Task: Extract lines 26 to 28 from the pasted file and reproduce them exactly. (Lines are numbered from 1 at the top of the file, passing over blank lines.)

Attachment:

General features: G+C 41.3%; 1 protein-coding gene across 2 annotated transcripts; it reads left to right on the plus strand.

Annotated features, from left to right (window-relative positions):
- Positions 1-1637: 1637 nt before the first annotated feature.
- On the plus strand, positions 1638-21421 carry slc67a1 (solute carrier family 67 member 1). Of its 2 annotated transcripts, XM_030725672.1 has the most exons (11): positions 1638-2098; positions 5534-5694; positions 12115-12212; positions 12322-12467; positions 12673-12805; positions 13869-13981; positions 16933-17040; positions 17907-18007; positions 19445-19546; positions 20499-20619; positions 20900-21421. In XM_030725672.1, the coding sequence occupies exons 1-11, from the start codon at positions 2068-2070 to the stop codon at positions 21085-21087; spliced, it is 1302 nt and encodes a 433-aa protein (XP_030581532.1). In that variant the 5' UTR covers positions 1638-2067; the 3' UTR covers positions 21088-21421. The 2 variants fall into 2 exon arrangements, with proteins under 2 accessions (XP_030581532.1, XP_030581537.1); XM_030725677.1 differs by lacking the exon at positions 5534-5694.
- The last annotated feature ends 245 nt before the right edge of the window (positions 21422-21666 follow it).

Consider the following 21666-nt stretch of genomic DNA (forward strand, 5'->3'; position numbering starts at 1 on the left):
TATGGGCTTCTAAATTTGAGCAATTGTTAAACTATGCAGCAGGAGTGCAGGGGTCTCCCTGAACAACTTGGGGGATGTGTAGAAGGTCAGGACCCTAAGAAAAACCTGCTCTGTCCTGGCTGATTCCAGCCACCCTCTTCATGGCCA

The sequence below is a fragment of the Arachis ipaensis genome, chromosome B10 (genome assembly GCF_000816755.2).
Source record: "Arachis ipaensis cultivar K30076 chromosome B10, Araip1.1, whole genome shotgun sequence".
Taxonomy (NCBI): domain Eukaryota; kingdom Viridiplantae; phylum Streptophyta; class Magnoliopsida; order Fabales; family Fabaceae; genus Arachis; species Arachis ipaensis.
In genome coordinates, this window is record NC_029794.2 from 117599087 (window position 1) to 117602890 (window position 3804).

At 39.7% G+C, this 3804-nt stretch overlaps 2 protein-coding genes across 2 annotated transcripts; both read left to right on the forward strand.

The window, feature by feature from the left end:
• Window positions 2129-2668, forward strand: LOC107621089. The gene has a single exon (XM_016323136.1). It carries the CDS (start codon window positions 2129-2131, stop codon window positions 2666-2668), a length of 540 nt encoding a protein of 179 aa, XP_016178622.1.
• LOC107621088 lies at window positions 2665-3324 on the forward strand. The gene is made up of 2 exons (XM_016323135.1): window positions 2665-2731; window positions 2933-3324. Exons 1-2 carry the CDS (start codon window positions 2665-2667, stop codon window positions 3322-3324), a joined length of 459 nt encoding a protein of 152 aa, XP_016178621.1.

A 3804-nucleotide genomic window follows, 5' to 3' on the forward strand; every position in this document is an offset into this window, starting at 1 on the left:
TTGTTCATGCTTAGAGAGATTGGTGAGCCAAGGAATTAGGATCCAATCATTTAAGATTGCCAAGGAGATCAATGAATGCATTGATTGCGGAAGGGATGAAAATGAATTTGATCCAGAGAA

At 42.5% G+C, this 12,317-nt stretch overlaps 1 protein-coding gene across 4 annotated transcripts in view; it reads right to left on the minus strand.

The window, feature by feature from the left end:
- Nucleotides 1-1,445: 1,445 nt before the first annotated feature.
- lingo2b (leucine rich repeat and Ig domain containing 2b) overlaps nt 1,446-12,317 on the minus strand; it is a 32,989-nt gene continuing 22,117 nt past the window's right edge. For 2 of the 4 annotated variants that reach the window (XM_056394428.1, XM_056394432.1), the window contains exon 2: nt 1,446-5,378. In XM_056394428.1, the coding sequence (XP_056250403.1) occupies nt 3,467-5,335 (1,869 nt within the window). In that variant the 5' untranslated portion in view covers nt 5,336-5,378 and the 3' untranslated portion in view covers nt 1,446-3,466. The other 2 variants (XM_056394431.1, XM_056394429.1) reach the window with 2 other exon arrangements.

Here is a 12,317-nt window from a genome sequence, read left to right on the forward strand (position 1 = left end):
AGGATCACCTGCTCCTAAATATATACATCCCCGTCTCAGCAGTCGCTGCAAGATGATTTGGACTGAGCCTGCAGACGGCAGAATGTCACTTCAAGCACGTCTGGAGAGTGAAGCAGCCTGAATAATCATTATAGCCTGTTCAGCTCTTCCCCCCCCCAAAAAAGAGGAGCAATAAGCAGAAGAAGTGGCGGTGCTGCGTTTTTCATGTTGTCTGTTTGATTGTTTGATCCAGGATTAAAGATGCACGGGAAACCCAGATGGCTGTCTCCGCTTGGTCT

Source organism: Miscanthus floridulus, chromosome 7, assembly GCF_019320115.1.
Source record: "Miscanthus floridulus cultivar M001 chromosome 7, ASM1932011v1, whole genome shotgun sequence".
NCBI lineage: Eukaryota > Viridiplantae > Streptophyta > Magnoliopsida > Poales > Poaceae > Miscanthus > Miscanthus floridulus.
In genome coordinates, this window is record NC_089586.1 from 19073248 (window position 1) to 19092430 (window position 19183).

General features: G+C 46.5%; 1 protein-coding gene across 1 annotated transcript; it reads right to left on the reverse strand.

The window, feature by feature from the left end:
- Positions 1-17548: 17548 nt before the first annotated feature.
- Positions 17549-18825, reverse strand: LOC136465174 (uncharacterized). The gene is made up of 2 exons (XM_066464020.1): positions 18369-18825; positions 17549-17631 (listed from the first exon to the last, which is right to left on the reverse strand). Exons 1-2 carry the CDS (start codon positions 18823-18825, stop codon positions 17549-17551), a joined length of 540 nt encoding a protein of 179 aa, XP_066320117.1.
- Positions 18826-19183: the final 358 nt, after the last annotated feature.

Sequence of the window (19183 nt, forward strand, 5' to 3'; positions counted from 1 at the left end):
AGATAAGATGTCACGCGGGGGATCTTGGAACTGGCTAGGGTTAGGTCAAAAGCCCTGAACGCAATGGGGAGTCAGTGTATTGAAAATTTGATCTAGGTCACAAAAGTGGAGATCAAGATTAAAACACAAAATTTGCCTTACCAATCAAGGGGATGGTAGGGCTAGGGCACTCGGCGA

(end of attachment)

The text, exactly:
NCBI lineage: Eukaryota > Viridiplantae > Streptophyta > Magnoliopsida > Poales > Poaceae > Miscanthus > Miscanthus floridulus.
In genome coordinates, this window is record NC_089586.1 from 19073248 (window position 1) to 19092430 (window position 19183).

General features: G+C 46.5%; 1 protein-coding gene across 1 annotated transcript; it reads right to left on the reverse strand.